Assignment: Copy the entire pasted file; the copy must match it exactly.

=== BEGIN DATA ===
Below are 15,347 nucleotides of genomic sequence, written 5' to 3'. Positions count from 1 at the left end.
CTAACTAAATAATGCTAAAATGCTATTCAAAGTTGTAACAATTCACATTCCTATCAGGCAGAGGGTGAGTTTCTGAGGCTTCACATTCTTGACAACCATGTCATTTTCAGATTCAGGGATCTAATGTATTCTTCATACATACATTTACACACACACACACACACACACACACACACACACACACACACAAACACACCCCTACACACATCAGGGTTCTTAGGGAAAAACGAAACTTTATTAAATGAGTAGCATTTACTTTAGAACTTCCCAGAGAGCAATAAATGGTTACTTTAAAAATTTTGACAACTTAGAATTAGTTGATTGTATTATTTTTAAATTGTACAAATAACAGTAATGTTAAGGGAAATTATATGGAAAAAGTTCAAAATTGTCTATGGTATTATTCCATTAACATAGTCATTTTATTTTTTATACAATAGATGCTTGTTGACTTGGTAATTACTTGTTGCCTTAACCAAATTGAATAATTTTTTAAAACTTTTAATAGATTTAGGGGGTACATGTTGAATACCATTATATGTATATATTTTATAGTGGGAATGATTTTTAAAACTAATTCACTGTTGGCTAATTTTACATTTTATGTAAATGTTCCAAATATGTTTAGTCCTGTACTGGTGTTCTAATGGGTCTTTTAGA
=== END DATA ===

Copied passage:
Below are 15,347 nucleotides of genomic sequence, written 5' to 3'. Positions count from 1 at the left end.
CTAACTAAATAATGCTAAAATGCTATTCAAAGTTGTAACAATTCACATTCCTATCAGGCAGAGGGTGAGTTTCTGAGGCTTCACATTCTTGACAACCATGTCATTTTCAGATTCAGGGATCTAATGTATTCTTCATACATACATTTACACACACACACACACACACACACACACACACACACACACACAAACACACCCCTACACACATCAGGGTTCTTAGGGAAAAACGAAACTTTATTAAATGAGTAGCATTTACTTTAGAACTTCCCAGAGAGCAATAAATGGTTACTTTAAAAATTTTGACAACTTAGAATTAGTTGATTGTATTATTTTTAAATTGTACAAATAACAGTAATGTTAAGGGAAATTATATGGAAAAAGTTCAAAATTGTCTATGGTATTATTCCATTAACATAGTCATTTTATTTTTTATACAATAGATGCTTGTTGACTTGGTAATTACTTGTTGCCTTAACCAAATTGAATAATTTTTTAAAACTTTTAATAGATTTAGGGGGTACATGTTGAATACCATTATATGTATATATTTTATAGTGGGAATGATTTTTAAAACTAATTCACTGTTGGCTAATTTTACATTTTATGTAAATGTTCCAAATATGTTTAGTCCTGTACTGGTGTTCTAATGGGTCTTTTAGA